New Braunfels Herald Zeitung, May 8, 1997, Page 4

New Braunfels Herald Zeitung

May 08, 1997

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Issue date: Thursday, May 8, 1997

Pages available: 24

Previous edition: Wednesday, May 7, 1997

Next edition: Friday, May 9, 1997

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Publication name: New Braunfels Herald Zeitung

Location: New Braunfels, Texas

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Years available: 1952 - 2013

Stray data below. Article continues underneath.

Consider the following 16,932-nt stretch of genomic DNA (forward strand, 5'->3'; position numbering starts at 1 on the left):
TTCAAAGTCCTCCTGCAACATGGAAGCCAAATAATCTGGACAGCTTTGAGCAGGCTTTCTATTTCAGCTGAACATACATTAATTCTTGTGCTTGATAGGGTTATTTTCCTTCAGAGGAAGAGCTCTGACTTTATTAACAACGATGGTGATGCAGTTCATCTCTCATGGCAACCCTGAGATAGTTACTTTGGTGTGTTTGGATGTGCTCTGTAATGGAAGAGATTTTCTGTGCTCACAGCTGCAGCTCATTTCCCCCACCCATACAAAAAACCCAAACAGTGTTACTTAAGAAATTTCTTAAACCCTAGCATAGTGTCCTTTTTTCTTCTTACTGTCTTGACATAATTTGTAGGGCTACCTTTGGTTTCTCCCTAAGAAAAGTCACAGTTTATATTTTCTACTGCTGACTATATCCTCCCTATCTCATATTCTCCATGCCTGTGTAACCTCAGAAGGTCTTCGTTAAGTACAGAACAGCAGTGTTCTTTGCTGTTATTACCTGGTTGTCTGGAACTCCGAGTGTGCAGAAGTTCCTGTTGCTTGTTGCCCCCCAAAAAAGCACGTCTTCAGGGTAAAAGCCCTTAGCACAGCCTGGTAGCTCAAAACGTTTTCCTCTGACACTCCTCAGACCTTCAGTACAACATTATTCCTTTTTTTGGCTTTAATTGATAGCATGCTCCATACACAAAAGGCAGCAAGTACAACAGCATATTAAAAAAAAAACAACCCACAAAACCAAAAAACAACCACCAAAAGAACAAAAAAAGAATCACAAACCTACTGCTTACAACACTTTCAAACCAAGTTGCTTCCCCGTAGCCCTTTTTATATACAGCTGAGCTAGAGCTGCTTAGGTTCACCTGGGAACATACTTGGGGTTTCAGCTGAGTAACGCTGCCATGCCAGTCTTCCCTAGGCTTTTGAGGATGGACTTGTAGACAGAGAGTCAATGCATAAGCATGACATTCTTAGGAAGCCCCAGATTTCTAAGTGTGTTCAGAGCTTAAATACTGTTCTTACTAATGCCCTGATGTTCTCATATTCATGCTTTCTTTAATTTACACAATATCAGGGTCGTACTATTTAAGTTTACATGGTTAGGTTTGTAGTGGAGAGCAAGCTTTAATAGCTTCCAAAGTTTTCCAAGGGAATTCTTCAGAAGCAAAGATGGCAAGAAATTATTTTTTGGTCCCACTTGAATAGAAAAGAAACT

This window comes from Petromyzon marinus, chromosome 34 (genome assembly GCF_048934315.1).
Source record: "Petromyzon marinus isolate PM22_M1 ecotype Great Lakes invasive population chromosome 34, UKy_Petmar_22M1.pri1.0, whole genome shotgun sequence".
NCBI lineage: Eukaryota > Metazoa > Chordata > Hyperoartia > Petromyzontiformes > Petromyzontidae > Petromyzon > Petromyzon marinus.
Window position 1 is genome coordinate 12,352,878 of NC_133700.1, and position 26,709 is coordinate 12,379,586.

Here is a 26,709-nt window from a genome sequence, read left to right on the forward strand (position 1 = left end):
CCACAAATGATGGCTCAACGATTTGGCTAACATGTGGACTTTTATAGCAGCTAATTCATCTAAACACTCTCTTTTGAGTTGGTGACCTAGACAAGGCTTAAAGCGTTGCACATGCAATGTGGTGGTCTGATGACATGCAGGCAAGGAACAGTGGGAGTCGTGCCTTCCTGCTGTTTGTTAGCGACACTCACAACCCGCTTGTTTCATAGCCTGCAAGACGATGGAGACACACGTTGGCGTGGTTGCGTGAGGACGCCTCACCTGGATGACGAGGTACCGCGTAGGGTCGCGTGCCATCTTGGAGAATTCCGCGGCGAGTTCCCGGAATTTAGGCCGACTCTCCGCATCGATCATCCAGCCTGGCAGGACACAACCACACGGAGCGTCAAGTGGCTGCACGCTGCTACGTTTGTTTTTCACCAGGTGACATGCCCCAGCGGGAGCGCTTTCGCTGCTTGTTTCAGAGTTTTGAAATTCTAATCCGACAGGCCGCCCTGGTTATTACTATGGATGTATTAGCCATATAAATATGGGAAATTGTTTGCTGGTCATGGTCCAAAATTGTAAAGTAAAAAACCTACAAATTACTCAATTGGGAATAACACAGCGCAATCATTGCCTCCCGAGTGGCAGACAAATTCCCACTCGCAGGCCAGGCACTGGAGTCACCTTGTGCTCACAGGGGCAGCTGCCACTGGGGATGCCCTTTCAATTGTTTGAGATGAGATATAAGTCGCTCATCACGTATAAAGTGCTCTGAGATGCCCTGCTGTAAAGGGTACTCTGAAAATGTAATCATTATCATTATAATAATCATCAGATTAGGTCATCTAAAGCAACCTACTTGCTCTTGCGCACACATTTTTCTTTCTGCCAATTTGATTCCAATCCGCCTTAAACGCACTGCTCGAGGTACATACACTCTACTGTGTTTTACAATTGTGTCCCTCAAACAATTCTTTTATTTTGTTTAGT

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New Braunfels Herald Zeitung (Newspaper) - May 8, 1997, New Braunfels, Texas 4A J Herald-Zeitung 3 Thursday. May 1, 1997 Opinion ■ To talk with Managing Editor Mcah Boyo about the Opinion page, call 625-9*. 44 Ext 220 “Scarey and a free. democratic government don't mix.- Ha~y S Truman 33rd U S p" ss OST, c *95C EDITORIAL III [VII Ri on wheels Boy Scout’s bicycle safety day a true community service There’s a rodeo on tap Saturday in the parking lot at Sts. Peter and Paul Catholic Church. Not your usual rodeo with bucking broncos and bulls, but a bicycle rodeo and registration for area youngsters. The bicycle safety day is the brainchild of 12-year-old Justin Parchman. Parchman is a Boy Scout and is coordinating the ev ent to earn his Eagle Aw ard. Activities run from IO a.m. to 2 p.m. Saturday and include free helmets to the first 50 participants, bicycle registration (cost: 50 cents) and child safety information provided by McKenna Memorial Hospital. The New Braunfels Police Department w ill be in charge of registering bikes and the New Braunfels Optimist Club is sponsoring the rodeo. The event offers parents an opportunity to register their children s bicycles and allow s kids to learn some rules and regulations that w ill help keep them safer when traveling area roadway s. Parchman got the idea for the safety day after reading a story' in the Herald-Zeitung about two teens who had their bicycles stolen. So if you don’t already have plans, stop by the bicycle safety day. And make sure you get there early for one of the free helmets. You’ll not only be helping your own child, but a very fine young man earn the title Eagle Scout. (Todays editorial was written by Herald-Zeitung Managing Editor Micah Boyd.) Write us ... The New Braunfels Herald Zettung welcome® letters on any public issue. The editor reserves the right to correct spelling, style, punctuation and known factual errors. Letters should be kept to 250 words. We publish only original mail addressed to the Sea Braunfels Herald-Zenuri# bearing the writer's signature. Also, an address and a telephone number, whi'-h are not for publication, must be included. Please cite the page number and date cf any article that is mentioned. Preference is given to writers who have not been published in the previous 30 days. Mail letters to: Letters to the Editor do the Sea Braunfels Herald Zeitung P O Drawer 311328 New Braunfels, Texas 78131-1328 Fax: <210)625-1224 Opinion Online contact ■ To submit tenets and guest columns ©tectonically by way of oriine servers cr internet, or lo simply contact staff members, me Be'ac-Ze tung's address is NBHZeitungGAQLcom.Information should be easily accessible Tevans deserve juiek. easy. rehable access to public mtormatKm Vat jus because open government is al the tear! of our democratic system — which ii is. of course — bu! because information in today's world has become a valuable economic commodity The demographic trends, financial patterns and other dasa stale government identifies and analy zes during the daily course of its consoruDonal {hides can be of great use to businesses. schools and ordinary citizens Besides, taxpayers already paid for tim information, and they have a right to put it lo use creating jobs and strengthening their local communities That's aby I created “W indow on Stale Government” nearly five y ears ago. Texas' first electronic bulletin board — and among the first in the nation — available free of charge to anyone with access to a computer and a modem. In the years since, my staff and I have pioneered state government efforts to take adv anlage of the growing opportunities offered by the Internet <r> fit John Sharp New Braunfels Herald -Zeitung Editor arid Publisher Ext 301........................................Doug Toney Managing Editor. Ext 220............................................. Micah Boyd Marketing Director, Ext 308....................................Jason    Borchardt Classified Advertising Manager. Ext 214     Karen    Reimnger Business Manager, Ext 202........................................Mary    Lee Hall Circulation Director, Ext 228...................................Carol    Ann Avery Pressroom Foreman, Ext 205.........................................Billy Parnell Published un Sunday mornings and weekday mornings I uesday through Friday by the New Braunfels HeruLi /ntun^ (USPS 377-KHO) 707 luanda St , or P O Drawer 311328, New Braunfels, Comal County, Tx. 78131-1328 Periodical postage paid by the Ne* Braunfels Herald-/* nun# in New Braun leis, Texas. C arrier delivered in Comal and Cuadaiupc counties three months, $20 50; six months, 137; one year, $66. Senior Citizen Discounts by earner delivery only: six months, $33, one year, $62. Mail delivery outside Comal County in Texas: three months, $30,30; six months, $55; one year, $103.50. Mail outside Texas: six months, $78; one year, $118.25. Subscribers who have not received a newspaper by 5:30 p.m. Tuesday through Friday or by 7:30 am on Sunday may call (210)625-9144 or by 7 p.m. weekdays or by ll a.m. un Sunday. PoM MASTfcR: Send address changes to the Ne* Braunfels Herald-Zeitung, P.O. Drawer 311328, New Braunfels. Tx. 78131 -1328 .Ab cf this technology provides Texans with new options for getting the information they need and new forums for the free exchange of ideas. And that's why I've pioposed new ways to make file information we gather easter to find. House Bill 3475. sponsored by Stale Rep Leo .Alvarado of San Antonio, ami its companion legislation. Senate Bill £9” bv Stale Sen. Dict Shapleigh^ of ET Paso, would require the state lo create clear and cost-effecnv e categories. as well as a subject-matter Hide v to help Texam wind their way through the maze of information compiled in their name If enacted, it will also institute a strict policy oovenng electronic record-keeping systems to ensure that public information is just the click of a computer key, a toll-free telephone call. or a quick and friendly personal vial away. Lei me give you the latest example. Since 1967. the Minnie Stev ens Piper Foundation, based in San Antonio, has published an updated annual compendium of information on Texas co4-feaes and universities, including admission requirements test dates, and more than I GO scholarships offered to qualified applicants For thee decades, fins boc* has been the “bible- of students, parents and high school counselors. Now. the whole publication is available on-line, thanks to a joint effort by the Minnie Stevens Piper Foundation. the Texas Guaranteed Student Loan Corporation, and W indow on State Government by visiting our Internet site at hop www window state tv us Texans can now find the answ ers to their college questions, as well as links to individual university home pages for even more information W e hear a kit about “customer service” these days This is my idea of what that phrase really means .As the first state official to establish a personal Internet email address Aet*. —john sharp acap.state.tx.us— I’ve found that direct access from Texas taxpay ers and citizens pays huge dividends. Not only do I get to read great suggestions or opinions about the major issues facing the state, hit I receive innovative ideas from a broad crosssection of concerned citizens for improving state government. Using the latest technology open up state government is all well and good. In fact, it's saving taxpayers money and bringing the public business further into the clear light of day. But for those who haven’t yet logged onto the Internet or sent an email to someone clear across the land. access to public information is just as important That s why I still have another way for folks to contact me. Just call I -806-BEAT-W ASTE toll-free to report any opportunity you see to cut the state bureaucracy , to improve the programs y ou depend on. or to pass along your bes ideas for making the government you pay for more effective and efficient. i John Sharp is the Texas state comptroller I Write ’em U.S. Senate Sen. Kay Bailey Hutchison. 283 Russell Senate Office Bldg., Washington, D C., 20510, Phone: 202-224-5922. FAX: 202-224-0776. Local Office: 8023 Vantage Drive, Suite 460, San Antonio, TX, 78230, Phone: 210-340-2885. Sen. Phil Gramm, 370 Russell Senate Office Bldg., Washington, D.C. Phone: 202-224-2934, FAX: 202-228-2856. Local Office: 404 E. Ramsey. Suite 200, San Antonio. TX. 78216, Phone: 210-366-9494, FAX: 210-366-2016. Being there key to helping friends deal with grief in the human being, a major loss triggers intense anxiety related to separation from the person or object w ith w hom one was in a relationship The intensity of this experience differs according to several variables, among which are unexpected death, multiple losses, traumatic death, history of separations and losses, and a person’s place in life — age. health, resources, support systems. Stress and crisis are an inevitable part of the experience of loss, and friends and family are an important influence on how adults and children will respond and negotiate the uncertain journey through grief W hat can a friend do to help? Get in touch. Telephone Ask when you can visit and how you might help Even if much tune has passed, it’s nev er too late to express your concern. Say little on an early visit. Hugs, handshakes and hanging around are evidence of your support. Avoid cliches and easy answers “He had a good life,” “He is out of pain," and “Aren’t you lucky that...” are not likely to help A simple "I’m sorry” is better. In general, do not attempt to minimize the loss Be yourself. Show your own Yiatur- Today in History Elaine Craig al concern and sorrow in your own way and in your own words Keep in touch. Be available Be there If you are a close friend or relative, your presence might be needed from the beginning. Later. w hen close family may be less available, anyone's visit and phone call can be very helpful. Attend to practical matters Discover if you might be needed to answer the phone, usher in callers, prepare meals, clean the house, care for the children, etc This kind of help lifts burdens and creates a bond. Your help might be needed well beyond the initial period, especially for the single person. Encourage others to visit or help Accept silence, lf the mourner doesn’t feel like talking, don’t force the conversation Be a good listener W hen suffering spills over into words, you can do the one thing the bereaved needs above ail else at that time — you can listen. Are they emotional ’ Accept that Do they cry? Accept that. too. Are they angry ’ Accept whatever feelings are expressed Do not rebuke Do not change the subject Be as understanding as you can be Keep in mind thai feelings in themselves should not be judged. When we speak of a gnef process. we always describe mobility , a flow, an attempt to adjust to the change When we view abnormal gnef reactions, the person has turned away from gneving and has substituted an activity which allows him or her to deny their pain When a person, child or adult, does not respond to the care and support offered by people who know them, outside professional assistance can be a positive step toward healing The following “red flags” indicate professional intervention is recommended lf the gnev ing person has protracted penods of hyperactive behavior and the inability to stay focused on whatever tasks need doing whether school work. house work or office work. lf the gncvmg person av oids speaking of the death to you or any other person and has no known resources with whom the> can share their feelings. lf, after a complete physical exami nation bv a trusted personal physician, the person continues to manifest physical sy mptoms like those of the deceased If the grieving person has cut himself off from all old relationships that could provide understanding, empathy and compassion. lf the gnev mg person has drastically changed relationship sty les — ever if this change can be perceived as positive — for example, a gnev mg persor becomes acutely responsible, or ultra patnotic, or intensely religious. lf the gnev ing person, how ev er justified. is displaying unbridled, continuous hostility. ll the gneving person is continuously apathetic and spinless on all levels of communication. It the gnev mg person is using drug: or alcohol to cope w ith stress. The intense emotion and prolonges time given to a specific behavior ii what label these activities as abnor mal gnef reactions These behavior are red flags and warrant outside help (Elaine Craig. LUSH-ACP. ii bereavement cate coordinator at Has pice Sew Braunfels For more infor mutton about gnef issues, call her a 625-7500) The Associated Press Today is Thursday. May 8, the 128th day of 1997. There are 237 days left in the year Today's Highlight in History: On May 8, 1945, President Truman announced in a radio address that World War ll had ended in Europe. On this date: In 1541, Spanish explorer Hernando de Soto reached the Mississippi River. In 1794, Antoine Lavoisier, the father of modem chemistry, was executed on the guillotine during France’s Reign of Tenor In 1846, the first major battle of the Mexican War was fought at Palo Alto, Texas, resulting in victory for Gen. Zachary Taylor’s forces. In 1884, the 33rd president of the ‘"IDfiited States, Harry S. Truman, was bom near Lamar, Mo. In 1886, Atlanta pharmacist John Styth Pemberton invented the flavor syrup tor Coca-Cola In 1944, the first “eye bank” was established, in New York City. In 1958, Vice President Nixon was shoved, stoned, booed and spat upon by anti- American protesters in Lima, Peru In 1962, the musical comedy “A Funny Tiling Happened on the Way to the Forum” opened on Broadway. In 1970, construction workers broke up an anti war protest on New York City’s Wall Street In 1973, militant American Indians who had held the South Dakota hamlet of Wounded Knee for IO weeks surrendered Ten year* ago: An angry and defiant Gary Hart, dogged by questions about his personal life and his relationship with Miami model Donna Rice, withdrew from the race for the Democratic presidential nomination. Five year* ago: President Bush wound up two emotional days in not-ravaged Los Angeles, promising to work harder in Washington to enact a “common-sense agenda” of conserv ative proposals to help urban America. One year ago: Postal inspectors wrapped up a two-year sting operation in 36 states against the nation's biggest child pornography nng. South Africa took another step from apartheid to democracy by adopting a constitution that guaranteed equal rights for blacks and whites. Julie Andrews declined her Tony Award nomination after her show, “Victor/Victona,” was snubbed for best musical. Today’s Birthdays: Comedian Dc Rickies is 71. Environmentalist S David Attenborough is 71. Author Pet Benchley is 57. Singer John Fred (Joi Fred and His Playboy Band) is Si Jockey Hall-of-Famer Angel Cordel Jr. is 55. Singer Toni Tenmile is 5 Singer Philip Bailey (Earth, Wind ar Fire) is 46. Rock musician Oms Frail (Talking Heads) is 46 Rock musicii Billy Burnette (Fleetwood Mac) is 4 Actor David Keith is 43. Actor Stepht Hurst is 43 Rock musician Alex Vi Halen is 42. Actress Melissa Gilbert 33. Country musician Del Gray (Litt Texas) is 29. Thought for Today: “The worst-ter pered people I’ve ever met were peof who knew they were wrong.” — W son Mizner, American playwri] (1876-1933). ;